Grading: A Confession and Cry for Help

This post is part confession and part cry for help: when I sit down to grade my students’ essays, I am paralyzed. This paralysis does not stem from anxiety about being unfair or not knowing how to assign points; the feeling is that I do not know how to help them.

I think part of the problem is that I have never had a writing mentor. My professors throughout undergrad, master’s degree, and now PhD have been amazing and I know that I will graduate from Berkeley feeling well trained in pretty much every way. But I can’t remember a single teacher in my entire post-high school life who has sat down with me and said: “Let’s work on your writing” or “I have these suggestions for your writing.” Comments on papers or proposals, when given, are entirely based on content. This mirrors my experience in the one freshman writing class I was required to take. During the office hour meeting after submitting our diagnostic essays, I was told by my instructor (a PhD student, as I am now): “The mechanics are fine, but I’m left with the feeling there’s no “you” there; there’s no clear voice, you don’t know what you want to say, etc.” So her comments to me throughout the semester were focused on that….

I think another part of the problem is simply time. My professors don’t give very many comments because they don’t have time; I in turn never feel I have enough time to spend on reading carefully, really giving each essay its due. And the paralysis of course does not help with this….

Another facet of this is that I think my own way of learning how to write was very feeling-and-imitation oriented. I was read to as a child and I loved to read. This grew more intense as I got older and weirder (for the Texas suburbs) and the world of books often felt so much more interesting than the world around me. My own writing method is intuitive: I sit down to write and words fall out of me and I let me lead me. All this to say: when I read my students’ work, I often know when something “feels” good or interesting and right and when it doesn’t. But I usually can’t really explain why in a clear way and often end up offering what feels like a very vague comment: “your thesis would be stronger if x…” And of course the thesis would be stronger if the student were to do “x” but it never feels like what’s the root of the issue, which I can’t quite seem to put a name to….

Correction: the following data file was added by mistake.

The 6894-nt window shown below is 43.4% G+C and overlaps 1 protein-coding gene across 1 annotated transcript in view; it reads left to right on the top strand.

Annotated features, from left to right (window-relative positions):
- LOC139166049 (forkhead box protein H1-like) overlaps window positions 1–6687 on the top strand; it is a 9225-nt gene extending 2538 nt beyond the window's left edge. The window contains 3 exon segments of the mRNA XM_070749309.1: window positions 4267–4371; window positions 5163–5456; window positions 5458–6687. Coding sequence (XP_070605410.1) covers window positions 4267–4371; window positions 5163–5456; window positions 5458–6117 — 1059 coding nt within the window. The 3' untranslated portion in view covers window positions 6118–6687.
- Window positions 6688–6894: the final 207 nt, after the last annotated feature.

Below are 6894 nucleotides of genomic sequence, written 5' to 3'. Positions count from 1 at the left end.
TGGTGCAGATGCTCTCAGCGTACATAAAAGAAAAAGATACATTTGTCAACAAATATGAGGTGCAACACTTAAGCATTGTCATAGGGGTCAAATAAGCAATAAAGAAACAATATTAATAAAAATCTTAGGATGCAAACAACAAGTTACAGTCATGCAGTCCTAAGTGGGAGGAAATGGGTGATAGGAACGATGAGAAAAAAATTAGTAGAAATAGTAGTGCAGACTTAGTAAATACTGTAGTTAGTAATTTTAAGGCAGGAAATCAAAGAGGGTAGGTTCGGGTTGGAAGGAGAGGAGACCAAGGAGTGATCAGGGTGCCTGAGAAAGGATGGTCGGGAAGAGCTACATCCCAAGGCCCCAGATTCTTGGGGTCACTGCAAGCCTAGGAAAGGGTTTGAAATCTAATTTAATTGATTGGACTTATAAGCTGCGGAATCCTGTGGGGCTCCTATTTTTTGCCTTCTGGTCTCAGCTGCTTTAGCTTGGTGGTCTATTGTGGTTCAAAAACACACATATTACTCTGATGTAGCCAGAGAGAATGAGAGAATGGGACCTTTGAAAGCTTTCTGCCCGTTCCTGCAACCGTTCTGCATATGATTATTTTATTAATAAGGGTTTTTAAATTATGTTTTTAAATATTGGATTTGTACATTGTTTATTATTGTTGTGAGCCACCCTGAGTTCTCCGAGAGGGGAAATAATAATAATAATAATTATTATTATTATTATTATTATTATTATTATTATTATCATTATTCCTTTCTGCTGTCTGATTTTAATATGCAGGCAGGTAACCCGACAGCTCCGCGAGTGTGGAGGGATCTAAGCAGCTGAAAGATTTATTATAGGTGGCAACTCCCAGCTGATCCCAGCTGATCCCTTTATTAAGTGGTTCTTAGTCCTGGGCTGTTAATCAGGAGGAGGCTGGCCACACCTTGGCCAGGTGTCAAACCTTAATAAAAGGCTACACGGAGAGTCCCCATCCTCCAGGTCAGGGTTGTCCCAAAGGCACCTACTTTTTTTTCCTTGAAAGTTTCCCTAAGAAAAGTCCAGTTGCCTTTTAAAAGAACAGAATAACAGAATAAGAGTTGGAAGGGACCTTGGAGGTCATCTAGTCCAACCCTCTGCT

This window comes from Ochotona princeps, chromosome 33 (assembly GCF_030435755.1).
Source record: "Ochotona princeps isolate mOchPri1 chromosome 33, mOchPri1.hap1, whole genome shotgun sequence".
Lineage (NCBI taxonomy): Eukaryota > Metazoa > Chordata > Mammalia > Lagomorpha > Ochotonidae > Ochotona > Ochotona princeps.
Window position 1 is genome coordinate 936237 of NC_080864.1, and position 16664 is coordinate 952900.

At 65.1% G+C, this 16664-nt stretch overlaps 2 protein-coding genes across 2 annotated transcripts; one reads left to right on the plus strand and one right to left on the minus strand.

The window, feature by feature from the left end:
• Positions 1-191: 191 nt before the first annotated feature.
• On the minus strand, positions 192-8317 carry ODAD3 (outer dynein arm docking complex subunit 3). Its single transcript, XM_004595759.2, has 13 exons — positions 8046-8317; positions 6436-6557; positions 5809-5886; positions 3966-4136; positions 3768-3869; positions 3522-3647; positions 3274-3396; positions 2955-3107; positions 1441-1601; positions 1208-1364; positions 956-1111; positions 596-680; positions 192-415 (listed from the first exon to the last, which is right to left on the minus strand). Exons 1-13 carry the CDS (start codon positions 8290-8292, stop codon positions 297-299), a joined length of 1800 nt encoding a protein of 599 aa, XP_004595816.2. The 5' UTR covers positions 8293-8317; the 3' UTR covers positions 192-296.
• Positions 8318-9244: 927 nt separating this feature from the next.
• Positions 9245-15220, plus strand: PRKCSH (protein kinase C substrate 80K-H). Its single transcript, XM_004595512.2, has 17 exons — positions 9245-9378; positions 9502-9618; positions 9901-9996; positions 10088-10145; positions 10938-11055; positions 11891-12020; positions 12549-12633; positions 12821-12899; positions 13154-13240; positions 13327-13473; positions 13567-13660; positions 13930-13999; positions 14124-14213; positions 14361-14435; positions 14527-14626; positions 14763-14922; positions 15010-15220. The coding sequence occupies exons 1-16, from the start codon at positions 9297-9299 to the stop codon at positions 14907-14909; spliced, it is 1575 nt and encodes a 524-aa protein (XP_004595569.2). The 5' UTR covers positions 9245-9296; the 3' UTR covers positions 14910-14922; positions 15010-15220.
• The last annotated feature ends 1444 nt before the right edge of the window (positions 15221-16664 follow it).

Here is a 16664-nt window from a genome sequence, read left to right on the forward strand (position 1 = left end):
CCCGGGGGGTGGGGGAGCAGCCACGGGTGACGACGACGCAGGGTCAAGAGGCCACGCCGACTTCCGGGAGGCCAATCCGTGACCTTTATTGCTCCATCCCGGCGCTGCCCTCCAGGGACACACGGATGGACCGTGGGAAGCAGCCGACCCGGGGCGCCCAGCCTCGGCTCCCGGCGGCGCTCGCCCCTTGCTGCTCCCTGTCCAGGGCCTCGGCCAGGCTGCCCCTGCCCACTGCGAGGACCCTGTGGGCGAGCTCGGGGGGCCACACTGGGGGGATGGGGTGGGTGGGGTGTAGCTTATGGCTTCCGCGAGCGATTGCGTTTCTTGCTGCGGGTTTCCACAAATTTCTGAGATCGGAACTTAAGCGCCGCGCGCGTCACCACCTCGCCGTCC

Finally, I think this paralysis stems from the weird genre that is the 10-15 page end-of-semester final research paper (which I recall we talked about in the summer). It’s easier for me to comment on a colleague’s chapter or journal article or conference paper or non-fiction essay than it is a student essay. The students themselves recognize this: we don’t read 10-15 page end-of-term papers together in class and so they don’t have a good feel for the genre either.

So: the feeling persists that I don’t know how to help them or what would really be helpful for them. This is not a feeling that I like. I am hoping our conversation tomorrow will shift something for me 🙂 Thank you for reading!